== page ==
The national stadium in Dili, the capital city of Timor-Leste, is an unassuming place. Two small stands, one on either side of the pitch, offer the only seating, with grass banks providing the remainder of its limited capacity in amongst the tropical greenery that borders the stadium. These surround a sun-baked patchwork of grass, encircled by a fading running track. The grass that remains is parched in the baking sun and dotted with a number of loose rocks and stones, leaving a hard, unforgiving, unfavourable surface.
This humble, modest setting is where the 2018 World Cup began. Far away from the glamour of Moscow’s Luzhniki, which will host the World Cup final in front of 80,000 fans and billions watching worldwide, the 2018 tournament began over three years earlier in Dili with the first of the 936 matches played to decide who will lift that beautiful golden trophy in Moscow.
In front of a healthy and enthusiastic crowd of 9,000 in the near full stadium, Timor-Leste were taking on Mongolia in the first of four rounds of Asian qualifying that would, some two and a half years later, ultimately identify the four direct qualifiers that would represent Asia in the World Cup.
So early in the process was this opening round of Asian zone qualifiers that they were played out three months prior to the main qualifying draw taking place in Saint Petersburg in the summer of 2016. Asia’s opening round of qualifying would see six clashes played across two-legs, with all of the opening matches played on 12 March 2015. The honour of kicking off the first of these fell to Timor-Leste and Mongolia.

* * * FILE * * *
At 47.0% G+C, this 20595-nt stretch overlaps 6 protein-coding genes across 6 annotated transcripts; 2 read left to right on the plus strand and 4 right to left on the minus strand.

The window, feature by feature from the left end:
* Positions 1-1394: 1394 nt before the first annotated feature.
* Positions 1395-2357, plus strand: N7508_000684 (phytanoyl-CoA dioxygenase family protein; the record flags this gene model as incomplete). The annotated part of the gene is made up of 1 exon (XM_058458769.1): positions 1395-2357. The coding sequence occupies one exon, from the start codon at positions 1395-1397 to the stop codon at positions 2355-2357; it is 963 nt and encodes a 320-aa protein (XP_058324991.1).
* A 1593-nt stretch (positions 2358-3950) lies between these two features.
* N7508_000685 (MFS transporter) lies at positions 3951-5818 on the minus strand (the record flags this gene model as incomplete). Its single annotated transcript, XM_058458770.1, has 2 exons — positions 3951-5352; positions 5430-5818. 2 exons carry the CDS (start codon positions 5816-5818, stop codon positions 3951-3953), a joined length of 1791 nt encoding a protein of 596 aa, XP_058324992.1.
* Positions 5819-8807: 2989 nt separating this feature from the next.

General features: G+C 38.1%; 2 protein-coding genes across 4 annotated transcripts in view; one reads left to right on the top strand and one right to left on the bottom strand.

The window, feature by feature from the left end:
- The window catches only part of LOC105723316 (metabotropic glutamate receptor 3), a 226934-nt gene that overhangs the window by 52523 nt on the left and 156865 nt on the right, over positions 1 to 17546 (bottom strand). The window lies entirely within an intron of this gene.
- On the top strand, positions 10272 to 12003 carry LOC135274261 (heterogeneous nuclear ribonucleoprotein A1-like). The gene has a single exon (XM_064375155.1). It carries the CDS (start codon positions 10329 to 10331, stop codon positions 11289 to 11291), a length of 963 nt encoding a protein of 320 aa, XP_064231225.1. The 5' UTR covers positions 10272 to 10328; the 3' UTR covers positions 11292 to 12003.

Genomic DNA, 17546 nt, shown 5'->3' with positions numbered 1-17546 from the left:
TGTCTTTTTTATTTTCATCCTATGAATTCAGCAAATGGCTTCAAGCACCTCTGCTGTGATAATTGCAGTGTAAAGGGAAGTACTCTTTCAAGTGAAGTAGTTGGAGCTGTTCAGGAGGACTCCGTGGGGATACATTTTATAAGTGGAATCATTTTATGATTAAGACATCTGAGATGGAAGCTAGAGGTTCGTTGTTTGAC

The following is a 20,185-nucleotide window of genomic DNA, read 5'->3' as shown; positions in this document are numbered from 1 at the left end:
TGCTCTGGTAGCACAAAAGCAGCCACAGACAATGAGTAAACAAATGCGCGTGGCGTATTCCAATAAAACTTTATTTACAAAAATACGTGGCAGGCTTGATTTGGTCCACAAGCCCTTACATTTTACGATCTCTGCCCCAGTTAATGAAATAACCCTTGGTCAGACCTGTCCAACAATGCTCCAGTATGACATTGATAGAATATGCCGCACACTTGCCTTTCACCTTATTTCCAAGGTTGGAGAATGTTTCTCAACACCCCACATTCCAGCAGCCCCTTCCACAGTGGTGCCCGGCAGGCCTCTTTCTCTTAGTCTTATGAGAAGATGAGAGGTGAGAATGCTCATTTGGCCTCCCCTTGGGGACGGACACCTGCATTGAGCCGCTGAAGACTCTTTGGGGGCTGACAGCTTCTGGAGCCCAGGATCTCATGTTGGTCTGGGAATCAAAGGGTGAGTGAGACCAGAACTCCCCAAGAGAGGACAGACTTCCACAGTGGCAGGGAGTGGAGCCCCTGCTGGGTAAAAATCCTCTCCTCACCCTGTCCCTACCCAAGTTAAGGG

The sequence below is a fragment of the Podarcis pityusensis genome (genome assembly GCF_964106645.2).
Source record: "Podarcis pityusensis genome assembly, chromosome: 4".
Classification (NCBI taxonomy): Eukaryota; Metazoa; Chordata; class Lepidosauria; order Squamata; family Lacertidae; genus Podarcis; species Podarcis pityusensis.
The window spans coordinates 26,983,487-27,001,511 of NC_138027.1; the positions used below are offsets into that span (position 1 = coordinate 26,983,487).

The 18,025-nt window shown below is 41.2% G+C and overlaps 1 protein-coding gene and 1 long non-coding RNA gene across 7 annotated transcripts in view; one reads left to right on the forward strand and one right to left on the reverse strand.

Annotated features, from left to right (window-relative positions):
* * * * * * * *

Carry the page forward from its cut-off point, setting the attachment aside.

Timor-Leste is a relatively new country, having only achieved independence in 2002. Comprising two small islets and the eastern half of the island of Timor, which it shares with Indonesia, Timor-Leste is one of the poorest, most deprived countries in Asia. The majority of its population, a shade over one million, is concentrated in the capital city, Dili, and live in some of the most poverty-stricken circumstances in the region.
When its former Portuguese masters moved out in the mid-1970s, the neighbouring Indonesians seized the opportunity afforded them by the ensuing instability and invaded the eastern end of Timor. Their military success led to the onset of a violent, vicious and brutal occupation that would last until 1999. Indonesia relinquished control of the territory following a United Nations-sponsored referendum of self-determination and three years later Timor-Leste was officially recognised as the first newly independent sovereign state of the 21st century.
Like in many other countries, football is immensely popular, even if the quality of play is somewhat lacking. As succinctly put in an article on the Asian news outlet Asia Foundation, ‘If the Timorese find their spiritual salvation in the Catholic Church, they find their physical salvation in football.’
Former national team captain, Alfonso Esteves, a Portuguese of East Timor descent who accepted the call to represent his forebears’ home, was struck by the enthusiasm for football when he first visited. “Timor is a new country and it doesn’t have infrastructure for anything,” he explained. “But when you travel through the country, soccer is 90 percent of everything. All the kids love to play. They don’t even need a field they just want to kick the ball around. You see kids everywhere using two rocks to make a goal. They just play for hours.”